Donna M. Butts is executive director of Generations United in Washington, D.C.
America’s changing demographics are getting noticed.
They’re changing policies. They’re purpling red, white and blue America. They have corporations, such as Coca-Cola and Cheerios-maker General Mills, rethinking ad strategies and celebrating diversity through Super Bowl commercials.
Nonprofits need to acknowledge changing demographics for our survival. “America is changing, and the new population carefully evaluates how organizations relate to it,” Glenn Llopis wrote in Forbes magazine. “If you are not authentic, consumers and employees will begin to question the authenticity and leadership of your organization.”
How authentic are you?
Age and race define this new population. According to Generations United’s new report, Out of Many, One: Uniting the Changing Faces of America, more than half of Americans younger than age five are people of color, compared to less than one in five Americans older than 65.
Acknowledging the growing racial and generational changes among our clients and employees can help nonprofits avoid this seesaw economy’s dip in and out of uncertainty.
If we’re going to capture opportunities for growth, we’ve got to look at individuals, families and communities as dynamic, interconnected systems. We must avoid fragmenting our impact and change outdated approaches.
So, here are some bold ideas.
Nonprofits should consider flexible work arrangements such as job sharing, compressed week schedules and telecommuting for our employees. In the for-profit sector, that’s how Katerina Tzouganatos, an employee of financial services powerhouse Deloitte LLP, was able to scale back her work week after giving birth to her first child.
According to the Boston Globe’s article “When Time is Money,” Tzouganatos, 32, went from working five days a week to four, including one day working from home in Framingham, Mass. Combined with a reduced schedule of business trips, Tzouganatos was able to “dial down” her career to 80 percent.
When she’s ready to return full time, she’ll dial it back up and Deloitte LLP will have a more seasoned employee willing and able to take on new challenges.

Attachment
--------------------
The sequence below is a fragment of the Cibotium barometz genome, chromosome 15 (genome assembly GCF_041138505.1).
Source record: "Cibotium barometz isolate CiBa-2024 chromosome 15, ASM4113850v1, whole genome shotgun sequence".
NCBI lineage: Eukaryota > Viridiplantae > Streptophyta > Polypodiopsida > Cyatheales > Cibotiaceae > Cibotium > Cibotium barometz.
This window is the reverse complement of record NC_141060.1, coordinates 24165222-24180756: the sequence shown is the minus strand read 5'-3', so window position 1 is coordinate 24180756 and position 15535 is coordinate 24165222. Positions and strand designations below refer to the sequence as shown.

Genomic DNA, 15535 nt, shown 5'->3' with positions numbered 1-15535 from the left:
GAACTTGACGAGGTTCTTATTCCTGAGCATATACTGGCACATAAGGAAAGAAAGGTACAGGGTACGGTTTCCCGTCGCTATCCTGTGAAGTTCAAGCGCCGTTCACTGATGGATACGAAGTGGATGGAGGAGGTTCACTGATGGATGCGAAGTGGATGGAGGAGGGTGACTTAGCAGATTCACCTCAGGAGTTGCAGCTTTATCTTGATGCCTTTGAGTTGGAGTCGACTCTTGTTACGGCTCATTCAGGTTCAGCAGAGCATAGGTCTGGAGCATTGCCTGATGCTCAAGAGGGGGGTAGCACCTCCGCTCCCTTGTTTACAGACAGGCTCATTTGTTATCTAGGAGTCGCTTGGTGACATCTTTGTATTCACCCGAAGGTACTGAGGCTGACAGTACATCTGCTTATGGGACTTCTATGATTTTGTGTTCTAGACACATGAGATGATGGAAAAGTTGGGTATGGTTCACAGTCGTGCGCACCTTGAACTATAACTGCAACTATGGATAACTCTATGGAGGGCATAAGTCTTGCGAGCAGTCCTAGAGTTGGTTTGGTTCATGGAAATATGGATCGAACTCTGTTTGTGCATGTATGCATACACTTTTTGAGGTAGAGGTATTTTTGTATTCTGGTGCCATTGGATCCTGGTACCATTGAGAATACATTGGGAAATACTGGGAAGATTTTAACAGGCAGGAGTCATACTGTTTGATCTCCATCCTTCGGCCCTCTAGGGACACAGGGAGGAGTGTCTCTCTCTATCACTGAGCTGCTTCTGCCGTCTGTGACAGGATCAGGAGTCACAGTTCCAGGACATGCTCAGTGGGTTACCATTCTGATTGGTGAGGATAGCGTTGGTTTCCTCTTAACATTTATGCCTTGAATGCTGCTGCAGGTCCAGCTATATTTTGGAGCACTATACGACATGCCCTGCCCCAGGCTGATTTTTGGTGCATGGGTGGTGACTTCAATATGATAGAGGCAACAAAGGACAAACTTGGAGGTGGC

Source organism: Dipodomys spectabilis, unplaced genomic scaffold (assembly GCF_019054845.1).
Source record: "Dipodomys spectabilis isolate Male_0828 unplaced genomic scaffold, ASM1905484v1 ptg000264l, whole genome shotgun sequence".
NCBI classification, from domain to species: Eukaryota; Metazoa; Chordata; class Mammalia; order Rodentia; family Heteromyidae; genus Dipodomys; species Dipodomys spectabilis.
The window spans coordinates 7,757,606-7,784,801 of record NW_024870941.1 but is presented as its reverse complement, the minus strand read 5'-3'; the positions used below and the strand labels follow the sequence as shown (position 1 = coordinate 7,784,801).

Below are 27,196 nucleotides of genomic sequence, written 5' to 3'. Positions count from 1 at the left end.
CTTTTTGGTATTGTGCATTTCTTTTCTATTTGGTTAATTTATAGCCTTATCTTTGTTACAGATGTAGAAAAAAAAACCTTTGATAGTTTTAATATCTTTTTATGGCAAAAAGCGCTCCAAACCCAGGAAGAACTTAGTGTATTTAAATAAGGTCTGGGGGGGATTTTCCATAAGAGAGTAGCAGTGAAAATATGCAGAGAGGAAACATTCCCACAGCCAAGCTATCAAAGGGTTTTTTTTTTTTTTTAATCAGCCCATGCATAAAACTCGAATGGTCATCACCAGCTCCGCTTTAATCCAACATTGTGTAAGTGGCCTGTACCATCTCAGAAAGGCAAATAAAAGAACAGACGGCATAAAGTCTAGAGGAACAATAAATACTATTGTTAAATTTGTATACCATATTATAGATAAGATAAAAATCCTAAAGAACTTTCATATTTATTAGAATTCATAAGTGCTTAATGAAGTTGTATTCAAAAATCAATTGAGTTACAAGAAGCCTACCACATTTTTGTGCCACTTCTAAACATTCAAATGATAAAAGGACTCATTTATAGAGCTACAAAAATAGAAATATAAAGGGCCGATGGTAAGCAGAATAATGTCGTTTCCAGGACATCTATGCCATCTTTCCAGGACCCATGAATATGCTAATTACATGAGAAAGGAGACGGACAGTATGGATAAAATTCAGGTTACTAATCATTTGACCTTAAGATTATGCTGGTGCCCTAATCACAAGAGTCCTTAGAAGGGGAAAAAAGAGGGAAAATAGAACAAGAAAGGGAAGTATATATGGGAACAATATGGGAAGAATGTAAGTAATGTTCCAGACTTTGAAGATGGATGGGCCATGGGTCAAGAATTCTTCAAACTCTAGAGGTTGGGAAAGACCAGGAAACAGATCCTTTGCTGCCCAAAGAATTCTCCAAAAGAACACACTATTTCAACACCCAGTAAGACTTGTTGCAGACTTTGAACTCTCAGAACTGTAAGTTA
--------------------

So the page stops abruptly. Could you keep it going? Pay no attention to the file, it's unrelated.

In Deloitte’s case, this arrangement earned the firm numerous workplace and diversity recognition, including Fortune® 100 Best Places to Work and BusinessWeek’s 2009 #1 Best Place to Launch Your Career. Who wouldn’t want that kind of publicity to promote with funders?
Another authentic approach to diversity is Time Banking, an exchange system of rewarding decency and a passion for justice. Instead of dollars, an hour’s help earns a member one credit.
Take Brittany Johnson, for instance, a single mom who volunteers through the Columbia Community Exchange (CCE) of Howard County, Maryland. Since Johnson started with the CCE, she’s installed printers for older residents and helped them copy family DVDs. In return, Johnson was pleasantly rewarded when an older adult provided childcare for her young son.
Time Banking benefits nonprofits by helping us grow our volunteer base, access a diverse set of skills and talents, reward our volunteers and save money while meeting our goals.
With the American Dream including home ownership, there’s an opportunity for nonprofits working in housing to prove their authenticity. They can start by working with financial institutions to promote greater affordability of home-ownership and rental housing through mortgage interest deduction reform that encourages mixed-age units and communities.
“The disparities in homeownership and wealth across generations and ethnic groups underscores the important choices we have today about the future of the overall housing finance system,” according to Erika C. Poethig, one of the authors of our report and The Urban Institute’s fellow and director of Urban Policy Initiatives. “If credit is more limited, tougher to get for younger generations, baby boomers will have a more difficult time selling their homes and moving to other supportive housing arrangements as they age.”
Nonprofits not only solve financial and lifestyle challenges faced by young and older generations alike, but also help create a common culture by bringing people of different ages and races together in shared communities.
The sooner we understand how our fates, as nonprofits, are intertwined with the changing population in concrete and urgent ways, the better off we will be in realizing the strengths of demographic diversity — in both age and race. This is our greatest asset.